Legal Implications of Divorcing an Unemployed Husband

By Stephanie Kurose, J.D.

Legal Implications of Divorcing an Unemployed Husband

By Stephanie Kurose, J.D.

The main legal implications of divorcing an unemployed husband center around child support, alimony, and distribution of property. An unemployed spouse is fairly vulnerable in a divorce proceeding, whether they are awarded financial support is typically left to the discretion of the judge presiding over your case. Many states look at the unemployment status: voluntary or involuntary. There is also the harsh reality that gender-bias still exists and some courts may view unemployed husbands in a different way than unemployed wives.

Upset woman sitting at a counter, while her husband sits on a couch in the background

Obligation to Pay Child Support

An unemployed noncustodial husband still has an obligation to support his children after a divorce. However, his unemployment may impact how much he has to pay and for what he will have to pay. If there is an existing court order that requires him to pay you a certain amount in child support every month, he is obligated to continue paying that amount, regardless of his employment status, unless he petitions the court to decrease his support based on unemployment.

Judges tend to be fairly sympathetic to an unemployed parent seeking a reduction in child support payments, but they must also balance the competing needs of the custodial parent and the children. Consequently, many states have enacted laws that require the noncustodial parent to pay a minimum amount of child support regardless of whether they're working at the time.

Another factor when determining how much child support your husband should pay is whether his unemployment is voluntary or involuntary. In cases where unemployment is voluntary, a court may impute income to the unemployed spouse. This simply means that the court credits income to the unemployed parent by determining the amount they could have earned had they decided to work, and then use that assignment when calculating how much child support they owe.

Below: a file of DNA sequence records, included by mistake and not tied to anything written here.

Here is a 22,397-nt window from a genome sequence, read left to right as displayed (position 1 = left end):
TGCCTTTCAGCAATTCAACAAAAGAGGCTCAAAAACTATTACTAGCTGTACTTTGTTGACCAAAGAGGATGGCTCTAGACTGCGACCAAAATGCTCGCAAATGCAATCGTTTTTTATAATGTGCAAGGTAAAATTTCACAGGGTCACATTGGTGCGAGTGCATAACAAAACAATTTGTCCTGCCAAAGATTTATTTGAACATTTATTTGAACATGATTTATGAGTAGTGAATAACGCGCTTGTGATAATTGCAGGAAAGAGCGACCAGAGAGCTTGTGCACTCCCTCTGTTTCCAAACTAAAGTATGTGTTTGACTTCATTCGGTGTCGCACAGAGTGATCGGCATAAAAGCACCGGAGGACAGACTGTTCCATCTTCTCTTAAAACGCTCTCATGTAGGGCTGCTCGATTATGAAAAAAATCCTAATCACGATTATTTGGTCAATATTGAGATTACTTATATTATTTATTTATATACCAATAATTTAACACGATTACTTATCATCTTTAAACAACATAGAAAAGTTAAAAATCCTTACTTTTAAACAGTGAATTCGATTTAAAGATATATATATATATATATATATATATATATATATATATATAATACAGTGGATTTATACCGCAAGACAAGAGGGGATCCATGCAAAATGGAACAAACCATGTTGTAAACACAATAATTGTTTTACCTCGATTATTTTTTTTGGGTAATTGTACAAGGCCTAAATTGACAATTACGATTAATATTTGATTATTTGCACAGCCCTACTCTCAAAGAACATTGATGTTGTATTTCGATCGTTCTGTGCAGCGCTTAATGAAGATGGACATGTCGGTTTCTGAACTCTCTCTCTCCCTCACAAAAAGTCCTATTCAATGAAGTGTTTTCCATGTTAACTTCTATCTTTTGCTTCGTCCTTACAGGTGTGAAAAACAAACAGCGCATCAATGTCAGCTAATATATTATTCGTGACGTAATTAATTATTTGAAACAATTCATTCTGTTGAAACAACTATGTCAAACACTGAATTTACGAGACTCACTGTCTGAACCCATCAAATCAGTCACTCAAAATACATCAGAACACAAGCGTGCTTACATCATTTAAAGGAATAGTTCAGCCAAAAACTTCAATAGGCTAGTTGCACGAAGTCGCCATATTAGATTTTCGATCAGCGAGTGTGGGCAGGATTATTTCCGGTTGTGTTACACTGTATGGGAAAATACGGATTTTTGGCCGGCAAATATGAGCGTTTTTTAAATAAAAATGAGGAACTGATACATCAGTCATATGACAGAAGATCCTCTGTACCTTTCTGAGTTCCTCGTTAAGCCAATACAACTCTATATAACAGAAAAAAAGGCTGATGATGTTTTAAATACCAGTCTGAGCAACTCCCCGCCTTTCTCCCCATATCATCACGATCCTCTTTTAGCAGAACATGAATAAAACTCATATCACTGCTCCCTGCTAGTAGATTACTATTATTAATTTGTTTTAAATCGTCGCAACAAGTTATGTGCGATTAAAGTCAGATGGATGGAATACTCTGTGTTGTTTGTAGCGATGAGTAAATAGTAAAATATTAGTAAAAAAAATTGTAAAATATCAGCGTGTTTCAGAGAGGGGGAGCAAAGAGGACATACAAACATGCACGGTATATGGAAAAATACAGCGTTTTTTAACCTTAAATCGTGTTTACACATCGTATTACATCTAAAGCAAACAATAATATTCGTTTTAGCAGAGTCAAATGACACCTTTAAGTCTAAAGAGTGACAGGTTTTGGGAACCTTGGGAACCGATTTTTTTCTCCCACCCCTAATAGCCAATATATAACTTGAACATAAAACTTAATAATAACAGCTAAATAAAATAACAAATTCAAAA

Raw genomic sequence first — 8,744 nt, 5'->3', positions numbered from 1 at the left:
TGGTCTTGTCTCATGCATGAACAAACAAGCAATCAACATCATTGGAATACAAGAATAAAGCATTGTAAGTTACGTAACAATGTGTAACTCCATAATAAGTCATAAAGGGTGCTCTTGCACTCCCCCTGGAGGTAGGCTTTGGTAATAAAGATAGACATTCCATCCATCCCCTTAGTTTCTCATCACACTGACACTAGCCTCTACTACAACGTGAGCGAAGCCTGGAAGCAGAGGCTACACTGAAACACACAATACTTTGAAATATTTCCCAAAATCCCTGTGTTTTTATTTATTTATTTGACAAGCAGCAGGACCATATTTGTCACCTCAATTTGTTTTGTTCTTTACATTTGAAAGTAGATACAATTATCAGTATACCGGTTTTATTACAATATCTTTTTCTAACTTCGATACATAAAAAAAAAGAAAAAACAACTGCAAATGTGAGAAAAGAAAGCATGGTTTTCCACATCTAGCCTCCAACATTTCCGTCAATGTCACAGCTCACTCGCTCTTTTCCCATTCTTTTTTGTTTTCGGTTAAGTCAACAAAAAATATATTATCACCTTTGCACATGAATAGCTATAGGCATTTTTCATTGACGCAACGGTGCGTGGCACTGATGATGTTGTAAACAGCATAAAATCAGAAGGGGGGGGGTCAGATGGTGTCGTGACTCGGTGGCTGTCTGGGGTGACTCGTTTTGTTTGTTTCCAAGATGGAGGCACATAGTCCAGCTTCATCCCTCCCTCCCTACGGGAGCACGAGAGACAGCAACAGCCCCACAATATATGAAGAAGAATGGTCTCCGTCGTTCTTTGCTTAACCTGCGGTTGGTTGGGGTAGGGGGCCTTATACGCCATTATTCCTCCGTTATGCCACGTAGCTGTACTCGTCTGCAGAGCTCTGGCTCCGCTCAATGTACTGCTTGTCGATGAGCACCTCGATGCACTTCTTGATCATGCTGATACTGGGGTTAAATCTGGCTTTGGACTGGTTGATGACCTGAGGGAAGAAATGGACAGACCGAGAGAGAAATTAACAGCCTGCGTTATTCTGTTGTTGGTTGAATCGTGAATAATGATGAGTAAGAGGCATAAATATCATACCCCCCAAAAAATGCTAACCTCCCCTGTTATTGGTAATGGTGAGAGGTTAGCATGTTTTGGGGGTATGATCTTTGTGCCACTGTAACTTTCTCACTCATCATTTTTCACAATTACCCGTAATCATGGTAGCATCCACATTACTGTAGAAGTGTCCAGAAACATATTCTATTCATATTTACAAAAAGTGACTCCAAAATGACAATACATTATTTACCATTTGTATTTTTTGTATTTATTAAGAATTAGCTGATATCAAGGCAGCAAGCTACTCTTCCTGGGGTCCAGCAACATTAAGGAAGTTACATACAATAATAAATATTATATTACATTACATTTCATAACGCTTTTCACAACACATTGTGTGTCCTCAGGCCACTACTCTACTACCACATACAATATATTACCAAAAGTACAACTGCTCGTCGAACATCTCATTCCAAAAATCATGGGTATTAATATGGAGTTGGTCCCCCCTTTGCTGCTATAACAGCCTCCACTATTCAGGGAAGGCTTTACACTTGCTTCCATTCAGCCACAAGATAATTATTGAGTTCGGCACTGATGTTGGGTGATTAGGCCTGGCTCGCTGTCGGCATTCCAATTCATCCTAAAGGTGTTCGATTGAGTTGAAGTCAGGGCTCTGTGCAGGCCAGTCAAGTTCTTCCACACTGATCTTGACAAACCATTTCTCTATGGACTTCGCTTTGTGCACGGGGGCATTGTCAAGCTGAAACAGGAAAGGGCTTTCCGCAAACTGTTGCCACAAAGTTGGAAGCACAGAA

Spousal Support

If your husband is unemployed when you get a divorce, he may ask the court for alimony, or spousal support, as part of the divorce order. Courts have a wide array of discretion when it comes to alimony. Multiple factors are considered when determining whether spousal support is appropriate.

For example, if during your marriage you agreed that your husband would be a stay-at-home dad while you earned the money, a court will consider your husband's age and opportunities to go back to school or learn new skills to get a well-paying job.

If he is relatively young, a judge may order temporary alimony to extend just a few years after your divorce. This provides him with an income long enough to earn a degree, learn a trade, or develop a skill so he'll eventually earn his own living wage.

Division of Property

Where you live—be it a community property state or an equitable distribute state—is a significant factor in divorcing an unemployed husband. In community property states, both spouses equally own property acquired during a marriage, regardless of who actually paid for it. So, in a divorce proceeding, a judge typically divides marital property 50/50. Even if your husband chose not to work and let you earn all the income, he is still entitled to half of all marital property.

By contrast, in equitable distribution states, a judge divides marital property based on equity—what's fair. This does not always mean a 50/50 split. If your husband is unemployed because of a disability that makes him unable to work, a judge may grant him a larger share of property.

Divorce proceedings can get complicated fairly quickly. If you want additional insight, consider enlisting the help of a professional.

This portion of the site is for informational purposes only. The content is not legal advice. The statements and opinions are the expression of author, not LegalZoom, and have not been evaluated by LegalZoom for accuracy, completeness, or changes in the law.

Divorce is never easy, but we can help.

Learn more